Rating: 3 ½ Stars

A cultural clash of the rich and locals Ruthie, Jem and even Doe fight to afford their sleepy summer getaway town. This beachy, female drama plays out in the Hampton-esque town of Orient.

The High Season stars slowly as Blundell paints the necessary character dynamics that drive the story behind the local Orient families and the summer crowd. The middle-class of Orient fight to maintain the laid-back vibe as the rich begin to flock in the summers, quickly choosing Orient over the showy lifestyles of the Hamptons. Bringing all the drama and air one would expect from the stereotypical rich artists portrayed in the movies, this book is sure to keep you reading on under your beach umbrella until the sun falls below the horizon.

*Disclaimer: A review copy of this book was provided by the publisher in exchange for an honest review.

Blind Betrayal (Defenders of Justice #3) by Nancy Mehl

Publication Date: April 17th, 2018

Rating: 3 ¼ Stars

E.J., Casey and Doug have one job as US Marshalls – getting their witness, Valerie, to Washington DC safely to testify. So, when a bomb goes off at their St. Louis headquarters their plans become frantically changed. Who’s after them and will they arrive safely? These questions are sure to keep you on the edge of your seat as this mildly romantic suspense novel weaves a tale that would make any US Marshall service member blush.

The heroically portrayed law enforcement officers represented within show incredible dedication and determination that mirrors the reality of those that serve. The twists, turns, alleys and dead ends Mehl skillfully constructs will keep you flipping pages, but be sure to keep the characters organized as there seems to be a never-ending stream of law enforcement introduced and perspectives portrayed. While Blind Betrayal may be the third in the Defenders of Justice Series the reader is not left feeling lost in the third book, each character is appropriately built to allow this to be read as a standalone.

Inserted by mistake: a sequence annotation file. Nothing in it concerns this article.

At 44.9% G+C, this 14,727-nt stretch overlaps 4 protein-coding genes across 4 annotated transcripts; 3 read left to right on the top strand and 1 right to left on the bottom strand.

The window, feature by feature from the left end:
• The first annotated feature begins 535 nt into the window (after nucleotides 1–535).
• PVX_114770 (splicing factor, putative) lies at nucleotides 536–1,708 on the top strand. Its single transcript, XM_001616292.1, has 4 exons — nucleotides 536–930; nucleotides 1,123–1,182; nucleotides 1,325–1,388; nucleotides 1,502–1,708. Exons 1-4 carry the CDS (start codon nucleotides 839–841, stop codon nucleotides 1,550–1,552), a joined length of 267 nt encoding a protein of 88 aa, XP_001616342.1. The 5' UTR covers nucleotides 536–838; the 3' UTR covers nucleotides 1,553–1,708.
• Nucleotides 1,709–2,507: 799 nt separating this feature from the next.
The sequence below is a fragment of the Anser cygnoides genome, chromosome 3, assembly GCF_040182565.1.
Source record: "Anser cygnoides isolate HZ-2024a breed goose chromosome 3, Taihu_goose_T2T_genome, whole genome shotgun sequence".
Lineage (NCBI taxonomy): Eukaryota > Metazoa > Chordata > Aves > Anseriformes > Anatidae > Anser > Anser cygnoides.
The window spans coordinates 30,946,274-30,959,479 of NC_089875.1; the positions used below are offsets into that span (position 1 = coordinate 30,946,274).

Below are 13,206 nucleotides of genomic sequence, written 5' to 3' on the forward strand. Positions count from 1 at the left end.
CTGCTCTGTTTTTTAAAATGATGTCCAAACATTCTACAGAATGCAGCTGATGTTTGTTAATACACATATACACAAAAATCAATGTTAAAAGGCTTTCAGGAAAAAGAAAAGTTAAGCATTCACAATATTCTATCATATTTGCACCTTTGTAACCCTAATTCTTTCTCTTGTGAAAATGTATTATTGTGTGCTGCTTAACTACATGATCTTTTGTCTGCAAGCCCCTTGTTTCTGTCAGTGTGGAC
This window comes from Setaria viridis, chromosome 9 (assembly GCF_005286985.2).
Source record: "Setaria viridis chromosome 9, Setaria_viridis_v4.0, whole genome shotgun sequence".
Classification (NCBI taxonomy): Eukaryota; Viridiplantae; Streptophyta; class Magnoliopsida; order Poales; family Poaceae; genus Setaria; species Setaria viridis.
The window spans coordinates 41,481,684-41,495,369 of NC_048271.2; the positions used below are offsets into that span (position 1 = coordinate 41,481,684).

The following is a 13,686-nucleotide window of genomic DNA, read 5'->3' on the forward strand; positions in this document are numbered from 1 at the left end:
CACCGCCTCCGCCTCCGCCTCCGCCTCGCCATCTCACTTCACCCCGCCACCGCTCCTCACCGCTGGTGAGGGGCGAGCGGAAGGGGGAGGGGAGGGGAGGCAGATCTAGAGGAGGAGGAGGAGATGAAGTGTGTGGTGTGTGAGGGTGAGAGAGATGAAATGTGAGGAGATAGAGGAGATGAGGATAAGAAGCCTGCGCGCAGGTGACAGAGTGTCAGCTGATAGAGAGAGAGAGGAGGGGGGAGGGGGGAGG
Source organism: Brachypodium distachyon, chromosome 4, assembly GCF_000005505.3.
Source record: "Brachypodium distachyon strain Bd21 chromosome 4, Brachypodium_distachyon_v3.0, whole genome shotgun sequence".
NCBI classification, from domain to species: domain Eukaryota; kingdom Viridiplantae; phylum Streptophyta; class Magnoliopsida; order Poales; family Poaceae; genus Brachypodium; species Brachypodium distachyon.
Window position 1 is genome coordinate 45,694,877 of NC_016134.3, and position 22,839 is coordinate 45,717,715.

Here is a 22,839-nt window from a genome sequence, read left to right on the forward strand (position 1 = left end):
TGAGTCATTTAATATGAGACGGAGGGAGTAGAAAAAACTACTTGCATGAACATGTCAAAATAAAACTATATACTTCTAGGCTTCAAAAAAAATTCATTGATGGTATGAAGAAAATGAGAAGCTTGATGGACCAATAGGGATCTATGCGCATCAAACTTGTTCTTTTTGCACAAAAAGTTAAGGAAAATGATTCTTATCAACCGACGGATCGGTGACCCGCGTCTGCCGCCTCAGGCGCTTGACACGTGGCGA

*Disclaimer: A review copy of this book was provided by the publisher in exchange for an honest review.

Book Club: The Remains of the Day by Kazuo Ishiguro

First Published in 1989
Rating: 3 ¼ Stars

“I should cease looking back so much, that I should adopt a more positive outlook and try to make the best of what remains of my day. After all what can we ever gain in forever looking back and blaming ourselves if our lives have not turned out quite as we might have wished.” (p. 244)

As of late I have been diligent in digging from each book the true meaning behind the books’ title. Often, such is the case with this book, the name of the book is mentioned within an important passage. This method of “name dropping” quickly points the reader to the theme the author most-likely attempts to impress on you; such is the case in this, The Remains of the Day.
Mr. Stevens is a butler at the once esteemed ‘Darlington Hall.’ His current employer, the American, Mr. Farraday is going abroad for an extended time and all but demands Mr. Stevens take his Ford for a retreat amongst the countryside. This adventure quickly takes a backseat to the story that unfolds in Mr. Stevens’ memories. Tangled among his “retreat” is his wish to visit the Hall’s former Head Housekeeper, Miss Kenton whom has recently sent him a troubling letter.